San Bernardino Sun
The only reason the original Desert Protection Act passed in 1994 was because the environmental community finally realized it needed hunters' support to get enough votes to pass the legislation.
Sportsmen/conservationists had been frustrated with the management of the desert, too, and recognized the greatest threat to desert wildlife and hunting was ever-expanding mining, solar, and wind-farm operations, poorly managed cattle grazing and unregulated off-road vehicle use - all benchmarks of the Bureau of Land Management back then.
But hunters couldn't support the original bill because it would have banned hunting in the massive new national park proposed in the east Mojave Desert, an area they were just about the only ones using at the time. (And hunters certainly were the only users not having a negative impact on the land.) The simple designation change from National Park to National Preserve allowed for virtually all of the protections and enhanced management afforded by the National Park Service while also allowing hunting to continue.
It was a win-win situation. The Desert Protection Act put aside the shrill debate about regulated hunting to secure sound resource management and conservation of our pristine desert. Hunters came on board with the environmental community and massive desert protections were enacted. The Mojave National Preserve has continued to be one of the most popular destinations for Southern California hunters.
While I know some hunters will argue with me, and there with a few early problems with the preserve's first superintendent, the management of the area is better than it has ever been. Cattle grazing has been phased out, extractive industries banned, and off-road travel ended. For a lot of us, it is the most beautiful unit in the National Park Service system and it has the potential to just keep getting better and better.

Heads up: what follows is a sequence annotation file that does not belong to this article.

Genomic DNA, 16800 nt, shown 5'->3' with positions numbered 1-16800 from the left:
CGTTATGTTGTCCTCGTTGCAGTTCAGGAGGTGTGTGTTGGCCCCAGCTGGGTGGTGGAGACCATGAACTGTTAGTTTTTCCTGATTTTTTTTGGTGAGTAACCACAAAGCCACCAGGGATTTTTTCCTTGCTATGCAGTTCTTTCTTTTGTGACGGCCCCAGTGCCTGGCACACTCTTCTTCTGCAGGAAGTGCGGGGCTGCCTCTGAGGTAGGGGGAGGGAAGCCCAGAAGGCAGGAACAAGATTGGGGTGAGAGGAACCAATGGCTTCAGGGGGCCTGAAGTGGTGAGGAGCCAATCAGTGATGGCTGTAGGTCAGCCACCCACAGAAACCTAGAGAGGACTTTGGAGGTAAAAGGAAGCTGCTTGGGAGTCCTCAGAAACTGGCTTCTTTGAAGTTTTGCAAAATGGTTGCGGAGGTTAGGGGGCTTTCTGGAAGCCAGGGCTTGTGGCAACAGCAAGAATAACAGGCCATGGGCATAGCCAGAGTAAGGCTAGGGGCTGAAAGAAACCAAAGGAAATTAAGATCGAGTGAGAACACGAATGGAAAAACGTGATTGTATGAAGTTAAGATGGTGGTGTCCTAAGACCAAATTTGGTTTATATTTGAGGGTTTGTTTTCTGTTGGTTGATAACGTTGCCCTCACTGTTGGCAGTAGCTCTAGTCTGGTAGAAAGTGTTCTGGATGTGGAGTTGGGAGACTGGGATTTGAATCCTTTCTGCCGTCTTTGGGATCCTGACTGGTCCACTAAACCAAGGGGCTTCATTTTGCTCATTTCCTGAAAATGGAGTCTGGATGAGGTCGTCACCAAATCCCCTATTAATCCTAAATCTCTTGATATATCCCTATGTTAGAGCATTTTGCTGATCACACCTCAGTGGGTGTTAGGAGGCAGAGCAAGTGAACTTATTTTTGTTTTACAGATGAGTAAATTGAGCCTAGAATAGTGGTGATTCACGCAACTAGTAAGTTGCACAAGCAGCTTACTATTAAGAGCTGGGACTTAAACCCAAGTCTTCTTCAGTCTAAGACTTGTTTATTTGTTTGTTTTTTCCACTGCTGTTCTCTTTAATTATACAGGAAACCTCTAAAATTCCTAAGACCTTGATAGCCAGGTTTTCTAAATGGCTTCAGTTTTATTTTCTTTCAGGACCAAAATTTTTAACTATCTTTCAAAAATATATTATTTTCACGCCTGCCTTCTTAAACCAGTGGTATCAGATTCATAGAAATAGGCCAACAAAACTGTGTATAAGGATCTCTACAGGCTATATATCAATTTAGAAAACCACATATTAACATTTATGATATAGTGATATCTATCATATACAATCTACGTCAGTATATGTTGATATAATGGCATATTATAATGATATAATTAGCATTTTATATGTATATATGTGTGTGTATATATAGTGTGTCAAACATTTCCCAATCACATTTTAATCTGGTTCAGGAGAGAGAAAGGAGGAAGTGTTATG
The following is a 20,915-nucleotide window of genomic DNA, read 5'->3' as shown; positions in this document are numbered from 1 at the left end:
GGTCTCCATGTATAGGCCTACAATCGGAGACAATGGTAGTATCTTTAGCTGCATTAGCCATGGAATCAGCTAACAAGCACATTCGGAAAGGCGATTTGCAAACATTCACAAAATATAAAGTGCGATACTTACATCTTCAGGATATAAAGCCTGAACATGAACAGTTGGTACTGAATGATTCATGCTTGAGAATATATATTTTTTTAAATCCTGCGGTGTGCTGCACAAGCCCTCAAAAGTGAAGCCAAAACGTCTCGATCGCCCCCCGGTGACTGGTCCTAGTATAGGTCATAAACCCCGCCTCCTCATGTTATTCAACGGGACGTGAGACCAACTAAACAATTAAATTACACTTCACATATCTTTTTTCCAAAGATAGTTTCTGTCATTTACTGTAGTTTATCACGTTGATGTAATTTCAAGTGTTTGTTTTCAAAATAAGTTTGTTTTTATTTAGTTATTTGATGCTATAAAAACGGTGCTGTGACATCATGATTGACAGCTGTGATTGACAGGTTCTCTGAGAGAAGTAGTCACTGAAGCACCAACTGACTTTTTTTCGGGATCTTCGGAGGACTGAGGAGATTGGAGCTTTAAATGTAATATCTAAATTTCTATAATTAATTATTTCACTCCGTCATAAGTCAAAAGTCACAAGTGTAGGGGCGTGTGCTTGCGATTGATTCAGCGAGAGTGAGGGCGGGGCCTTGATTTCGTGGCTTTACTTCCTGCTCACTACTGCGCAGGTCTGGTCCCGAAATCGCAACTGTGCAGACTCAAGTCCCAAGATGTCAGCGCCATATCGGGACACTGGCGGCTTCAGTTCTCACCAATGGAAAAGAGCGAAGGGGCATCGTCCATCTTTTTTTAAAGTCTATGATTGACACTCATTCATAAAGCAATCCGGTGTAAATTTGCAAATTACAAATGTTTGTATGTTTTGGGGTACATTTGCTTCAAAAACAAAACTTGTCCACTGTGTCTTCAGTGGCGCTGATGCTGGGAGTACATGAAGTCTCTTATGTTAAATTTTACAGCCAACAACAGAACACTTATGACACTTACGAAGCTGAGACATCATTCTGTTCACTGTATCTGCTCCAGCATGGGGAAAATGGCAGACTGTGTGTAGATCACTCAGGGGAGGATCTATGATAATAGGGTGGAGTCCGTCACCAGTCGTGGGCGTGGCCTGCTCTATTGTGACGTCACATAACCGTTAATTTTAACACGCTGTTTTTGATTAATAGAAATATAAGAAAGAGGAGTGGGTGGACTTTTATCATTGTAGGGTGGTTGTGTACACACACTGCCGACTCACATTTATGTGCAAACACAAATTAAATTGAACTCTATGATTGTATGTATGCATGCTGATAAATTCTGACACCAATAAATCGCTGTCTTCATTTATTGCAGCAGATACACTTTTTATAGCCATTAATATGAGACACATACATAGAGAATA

But the Desert Protection Act preserved only a relatively small part of Mojave Desert's public lands, and in recent years, the threats to millions of acres of desert have grown by leap and bounds. I've recently written about wind farms on some of the best hunting and wildlife areas in the West Mojave, and applications for wind and solar farms -if all approved - would just about carpet our desert with so-called green energy production.
But at what cost? Alarm bells were going off throughout the conservation community.
Earlier this month, Sen. Dianne Feinstein introduced the Desert Protection Act of 2010. The legislation would create two new National Monuments covering more than one million acres of Southern California deserts and local mountains. It would assure more than a quarter million acres of land donated to, or purchased by, the federal government for conservation were not put into energy farms, military use, or off-road vehicle areas, destroying the land's value for natural resources.
There's a lot included in the 178 pages of this legislation, but this time hunters were brought in the in the writing of this bill, and by and large, it stays focused on protection of natural resources. Hunting is specifically named as one of the activities that will continue on the newly protected lands. Even OHVs and cattle grazing are protected in areas where those activities currently exist. The bill really is aimed at stopping the rampant destruction of our desert public lands for energy production.
Most of the hunter-conservation groups are carefully looking over the language and likely will line up to support the bill.
Hunters almost always are asked to compromise in situations like this. Compromise in our case means giving up something - a gun right, a place to hunt, a game animal that has been hunted for centuries. And each time we give up a little so we don't lose even more.
This bill looks like one of those rare cases where we'll get something instead of giving up something. We'll get protection of traditional hunting spots and not have to worry about losing them in the future. I can support that.